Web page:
Despite all these similar benefits, quinoa has one benefit for people on a plant-based diet which oats do not have. . Unlike the latter, quinoa is a complete protein containing all nine essential amino acids that our bodies cannot make on their own (16). 

Oats on the other hand do not have enough lysine to qualify as a complete protein with all the essential amino acids. However, as long as you include a variety of plant-based protein sources, you will get all of the essential amino acids even if your individual protein sources are not complete. 

Is Quinoa Gluten Free & Anti-Inflammatory?

As explained in the ‘is quinoa gluten free’ section above, this pseudo grain is naturally gluten free. Research has also shown that it contains anti-inflammatory compounds, as well as being a good source of fiber and complete plant-based protein (4, 17).

Can I Eat Quinoa Everyday?

Yes, you can. This pseudo grain is safe to eat everyday. Here are some quinoa gluten free recipes that you can experiment with

Baked Tofu Buddha Bowl with Quinoa


  • 1 cup uncooked quinoa
  • 1 tsp ground ginger
  • 3 tsp tamari
  • 1 cup water
  • 1 ¼ cups almond milk & coconut milk blend
  • ¼ cup peanut butter
  • Juice of 1 lime
  • 1 tsp hot sauce
  • 1 block extra firm tofu (cubed)
  • 2 cups shredded cabbage
  • 2 cups shredded carrots
  • 1 bunch scallion sliced
  • ¼ cup chopped cilantro
  • Sesame seeds to garnish optional


  1. Preheat your oven to 400 °F (204.4 °C)
  2. In a small saucepan, pour in the quinoa, ginger, 1 tsp tamari, water and 1 cup of almond-coconut milk blend. Let the mixture come to a boil uncovered. Once boiling, reduce the heat, cover the saucepan and let the quinoa slowly simmer for about 15 minutes.
  3. In a medium-sized bowl, whisk together the peanut butter, ¼ cup of almondmilk coconutmilk blend, 2 tsp of tamari, lime juice and hot sauce. Whisk till smooth and silky.
  4. Once the mixture is smooth, pour out half the dressing into a small bowl. add your tofu cubes to the bowl with the remaining dressing and toss till the tofu is well coated.
  5. Dump the tofu cubes onto a greased baking sheet and put them in the oven to bake for 30 minutes. Remember to flip them over at the 15 minute mark to ensure that they get cooked and crispy on all sides.
  6. After the tofu bakes, mix all your ingredients together in a large enough bowl and enjoy
See also
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This recipe makes 4 servings (5)

Calories for 1 serving: 684. Fats: 41 g, Protein: 34 g, Carbs: 57 g

Lemon Maple Mexican Quinoa Salad


For the main body of the salad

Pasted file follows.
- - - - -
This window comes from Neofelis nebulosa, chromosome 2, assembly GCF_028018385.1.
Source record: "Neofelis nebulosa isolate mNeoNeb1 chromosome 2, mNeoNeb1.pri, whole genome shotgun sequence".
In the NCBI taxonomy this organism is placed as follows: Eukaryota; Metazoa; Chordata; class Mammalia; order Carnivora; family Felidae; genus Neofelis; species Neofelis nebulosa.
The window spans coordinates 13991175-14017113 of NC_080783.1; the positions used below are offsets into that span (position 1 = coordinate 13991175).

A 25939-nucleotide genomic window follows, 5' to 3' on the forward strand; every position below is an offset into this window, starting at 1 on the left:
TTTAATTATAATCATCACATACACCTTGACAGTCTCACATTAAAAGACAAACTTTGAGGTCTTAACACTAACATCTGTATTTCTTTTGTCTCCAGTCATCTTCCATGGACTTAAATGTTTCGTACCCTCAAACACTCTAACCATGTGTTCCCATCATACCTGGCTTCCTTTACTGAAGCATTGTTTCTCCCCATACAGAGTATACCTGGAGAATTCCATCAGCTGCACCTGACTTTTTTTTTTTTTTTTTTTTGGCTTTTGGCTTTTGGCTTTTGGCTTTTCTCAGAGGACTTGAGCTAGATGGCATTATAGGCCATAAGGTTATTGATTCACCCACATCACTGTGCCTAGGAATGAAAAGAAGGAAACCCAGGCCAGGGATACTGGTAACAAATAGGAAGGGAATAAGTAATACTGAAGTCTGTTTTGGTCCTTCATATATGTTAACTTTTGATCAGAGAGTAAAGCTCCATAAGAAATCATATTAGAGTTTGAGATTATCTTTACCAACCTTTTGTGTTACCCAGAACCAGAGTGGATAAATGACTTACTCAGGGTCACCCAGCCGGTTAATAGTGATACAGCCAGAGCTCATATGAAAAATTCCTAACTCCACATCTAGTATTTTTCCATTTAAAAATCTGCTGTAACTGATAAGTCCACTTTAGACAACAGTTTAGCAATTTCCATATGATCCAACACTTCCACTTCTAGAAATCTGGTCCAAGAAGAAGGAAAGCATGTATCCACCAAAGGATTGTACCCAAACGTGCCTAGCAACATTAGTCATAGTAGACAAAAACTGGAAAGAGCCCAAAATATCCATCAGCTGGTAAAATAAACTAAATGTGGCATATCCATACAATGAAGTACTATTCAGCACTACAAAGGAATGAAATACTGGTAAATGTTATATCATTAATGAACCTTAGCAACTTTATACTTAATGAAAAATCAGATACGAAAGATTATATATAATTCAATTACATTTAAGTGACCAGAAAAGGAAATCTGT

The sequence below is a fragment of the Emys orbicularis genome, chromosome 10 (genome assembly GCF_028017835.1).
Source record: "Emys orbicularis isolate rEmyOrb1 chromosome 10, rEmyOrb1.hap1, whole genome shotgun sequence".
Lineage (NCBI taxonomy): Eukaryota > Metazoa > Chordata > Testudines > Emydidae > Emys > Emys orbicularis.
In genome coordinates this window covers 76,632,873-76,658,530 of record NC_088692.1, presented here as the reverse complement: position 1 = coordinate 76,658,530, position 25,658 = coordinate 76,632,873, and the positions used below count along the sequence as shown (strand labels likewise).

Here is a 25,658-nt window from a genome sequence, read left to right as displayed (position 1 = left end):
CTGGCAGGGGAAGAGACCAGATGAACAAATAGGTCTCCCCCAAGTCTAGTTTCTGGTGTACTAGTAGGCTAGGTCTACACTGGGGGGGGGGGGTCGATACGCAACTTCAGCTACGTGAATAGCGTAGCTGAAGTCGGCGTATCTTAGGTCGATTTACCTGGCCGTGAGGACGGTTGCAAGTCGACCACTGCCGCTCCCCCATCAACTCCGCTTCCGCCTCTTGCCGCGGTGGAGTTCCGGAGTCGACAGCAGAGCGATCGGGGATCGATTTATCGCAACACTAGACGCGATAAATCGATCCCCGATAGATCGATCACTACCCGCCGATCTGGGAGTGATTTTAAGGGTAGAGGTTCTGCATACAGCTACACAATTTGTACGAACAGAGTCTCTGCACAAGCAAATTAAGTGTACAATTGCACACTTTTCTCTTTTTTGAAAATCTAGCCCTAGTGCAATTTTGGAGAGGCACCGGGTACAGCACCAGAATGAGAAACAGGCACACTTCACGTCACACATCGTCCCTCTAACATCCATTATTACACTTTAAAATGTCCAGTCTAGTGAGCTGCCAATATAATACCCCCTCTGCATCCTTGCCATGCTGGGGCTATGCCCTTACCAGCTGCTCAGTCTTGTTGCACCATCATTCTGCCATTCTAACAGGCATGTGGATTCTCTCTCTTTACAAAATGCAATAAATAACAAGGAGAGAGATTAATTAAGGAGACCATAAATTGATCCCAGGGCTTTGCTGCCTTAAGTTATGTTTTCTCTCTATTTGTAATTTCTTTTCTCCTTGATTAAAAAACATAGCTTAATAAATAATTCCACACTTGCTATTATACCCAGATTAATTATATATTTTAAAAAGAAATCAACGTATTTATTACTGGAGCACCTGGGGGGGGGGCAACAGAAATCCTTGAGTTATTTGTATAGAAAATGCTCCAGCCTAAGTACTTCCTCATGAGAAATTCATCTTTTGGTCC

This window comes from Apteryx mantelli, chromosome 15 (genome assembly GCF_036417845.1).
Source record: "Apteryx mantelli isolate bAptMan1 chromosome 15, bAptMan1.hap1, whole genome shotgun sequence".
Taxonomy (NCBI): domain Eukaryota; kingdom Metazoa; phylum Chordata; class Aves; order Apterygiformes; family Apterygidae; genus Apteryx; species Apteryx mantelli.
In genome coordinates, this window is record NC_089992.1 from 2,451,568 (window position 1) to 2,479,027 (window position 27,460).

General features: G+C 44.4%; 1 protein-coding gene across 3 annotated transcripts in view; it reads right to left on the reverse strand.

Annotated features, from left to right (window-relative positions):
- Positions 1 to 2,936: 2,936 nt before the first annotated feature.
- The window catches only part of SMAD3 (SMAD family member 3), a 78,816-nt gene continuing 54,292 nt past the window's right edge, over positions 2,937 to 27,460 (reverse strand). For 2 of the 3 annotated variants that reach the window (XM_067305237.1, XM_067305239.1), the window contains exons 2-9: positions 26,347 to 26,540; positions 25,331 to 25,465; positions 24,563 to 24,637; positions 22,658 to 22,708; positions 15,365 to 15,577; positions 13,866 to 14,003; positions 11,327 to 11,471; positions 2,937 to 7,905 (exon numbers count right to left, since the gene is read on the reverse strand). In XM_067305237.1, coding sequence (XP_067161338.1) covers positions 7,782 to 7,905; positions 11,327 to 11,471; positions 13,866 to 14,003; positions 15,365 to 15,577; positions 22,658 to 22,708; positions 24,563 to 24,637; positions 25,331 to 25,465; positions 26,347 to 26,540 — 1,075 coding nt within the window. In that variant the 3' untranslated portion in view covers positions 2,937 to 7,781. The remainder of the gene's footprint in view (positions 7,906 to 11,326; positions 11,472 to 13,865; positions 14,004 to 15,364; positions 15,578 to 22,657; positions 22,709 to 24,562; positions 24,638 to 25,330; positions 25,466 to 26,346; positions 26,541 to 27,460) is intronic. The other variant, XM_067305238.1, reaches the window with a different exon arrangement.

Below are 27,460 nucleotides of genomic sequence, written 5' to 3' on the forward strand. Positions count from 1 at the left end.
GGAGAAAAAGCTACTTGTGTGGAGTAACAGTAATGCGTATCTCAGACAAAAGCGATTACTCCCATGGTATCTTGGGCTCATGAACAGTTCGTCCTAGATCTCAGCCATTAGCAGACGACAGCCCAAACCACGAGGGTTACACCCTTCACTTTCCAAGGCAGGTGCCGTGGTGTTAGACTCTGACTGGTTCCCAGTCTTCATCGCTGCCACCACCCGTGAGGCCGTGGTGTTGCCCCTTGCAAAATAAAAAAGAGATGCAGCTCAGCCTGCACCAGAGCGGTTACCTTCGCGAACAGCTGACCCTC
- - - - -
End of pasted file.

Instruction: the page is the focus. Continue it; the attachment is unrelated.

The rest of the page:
• 3 cups cooked quinoa
  • ½ cup canned black beans
  • ½ cup corn
  • 1 medium-sized diced bell pepper
  • 1 diced avocado
  • 1 cup diced tomatoes
  • ¼ medium-sized diced red onion
  • ¼ cup chopped cilantro

For the Dressing

  • 3 tbsp olive oil
  • 2 tbsp lemon juice
  • 1 tsp maple syrup
  • ½ tsp cumin
  • ½ tsp salt or to taste
  • ¼ tsp pepper
  • a pinch cayenne


  1. In a large bowl dump in the quinoa, rinsed black beans, corn, diced tomatoes, peppers, onion, and avocado, as well as the chopped cilantro. Using a salad spatula, mix the ingredients together and set aside
  2. In a small mason jar, add all the dressing ingredients, stir them a little with a teaspoon and cover the jar. Vigorously shake the jar for about 2 minutes to make sure the dressing is well mixed
  3. Pour the dressing over the salad. Mix well and serve

This makes 4 servings (12)

Calories for 1 serving: 413. Fats: 22 g, Protein: 10 g, Carbs: 48 g.

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quinoa gluten free recipes

Tuna Feta Quinoa Salad


For the salad

  • 3/4 cup cooked quinoa 
  • 2 (6 oz) cans of tuna (drained)
  • 1 cup halved cherry tomatoes
  • 1 chopped medium-sized cucumber
  • ½ diced red onion diced
  • 1 (15 oz) can chickpeas (drained and rinsed)
  • ½ cup feta cheese

For the dressing

  • ⅓ cup olive oil
  • ⅓ cup red wine vinegar
  • 2 tbsp lemon juice
  • 1 garlic clove
  • 2 tsp honey
  • 1 ½ tsp dried oregano
  • ½ tsp salt
  • ½ tsp pepper


  • Pour the dressing ingredients in a mason jar, cover and shake vigorously for 2 minutes. If you don’t have a jar, simply whisk the ingredients in a small bowl till they are incorporated
  • Add the salad ingredients in a large enough bowl, pour the mixed dressing on the salad and mix everything together
  • Serve and enjoy (22)

Recipe makes 6 servings. 

Calories for 1 serving: 381. Fats: 18 g, Protein: 17 g, Carbs: 38 g. 


Is Quinoa Flour Gluten Free?

Yes, it is. Since quinoa ‘grains’ are naturally gluten free, the flour from them also lacks this plant protein.

Is Bulgur Wheat Gluten Free?

No, it is not. Bulgur is made from par-boiling whole wheat and thus it contains gluten.

Is Buckwheat Gluten Free?

Yes, it is. Like corn, oats, sorghum, teff and quinoa, buckwheat is gluten free. Despite having ‘wheat’ in its name, buckwheat is a pseudo grain that comes from a herbaceous plant (6).

Is Barley Gluten Free?

Is barley gluten freeNo, it is not. Barley, wheat and rye are the top 3 primary gluten grains that should be avoided by anyone suffering from celiac disease or has a sensitivity toward this plant protein.

Read more: Is White Rice Gluten-Free? Here Is What Experts Say.

The Bottom Line

Yes, it is. Quinoa is one of the pseudo grains that people who want to avoid gluten in their diets can safely consume.

However, despite being naturally free of this plant protein, processing or handling could lead to cross contamination leading to some gluten getting on to the grain. Always read your packages to ensure that they are marked as ‘gluten free’.



This article is intended for general informational purposes only and does not address individual circumstances. It is not a substitute for professional advice or help and should not be relied on to make decisions of any kind. Any action you take upon the information presented in this article is strictly at your own risk and responsibility!


  1. Amaranth (2023,
  2. Amaranth grain, cooked (2019,
  3. Amaranth leaves, cooked, boiled, drained, without salt (2019,
  4. Anti-inflammatory activity of saponins from quinoa (Chenopodium quinoa Willd.) seeds in lipopolysaccharide-stimulated RAW 264.7 macrophages cells (2014,
  5. Asian Quinoa Bowls With Peanut Baked Tofu (2023,
  6. Buckwheat (2023,
  7. Corn (2017,
  8. Corn grain, white (2019,
  9. Corn grain, yellow (2019,
  10. Health Benefits of Dietary Whole Grains: An Umbrella Review of Meta-analyses (2017,
  11. Health benefits of whole grain: effects on dietary carbohydrate quality, the gut microbiome, and consequences of processing (2021,
  12. Mexican Quinoa Salad (2022,
  13. Niacin – Vitamin B3 (2023,
  14. Oats (2023,
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  16. Quinoa (n.d.,
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  20. Teff, cooked (2019,
  21. Teff (2022,
  22. Tuna Quinoa Salad (2020,
  23. Wheat (2023,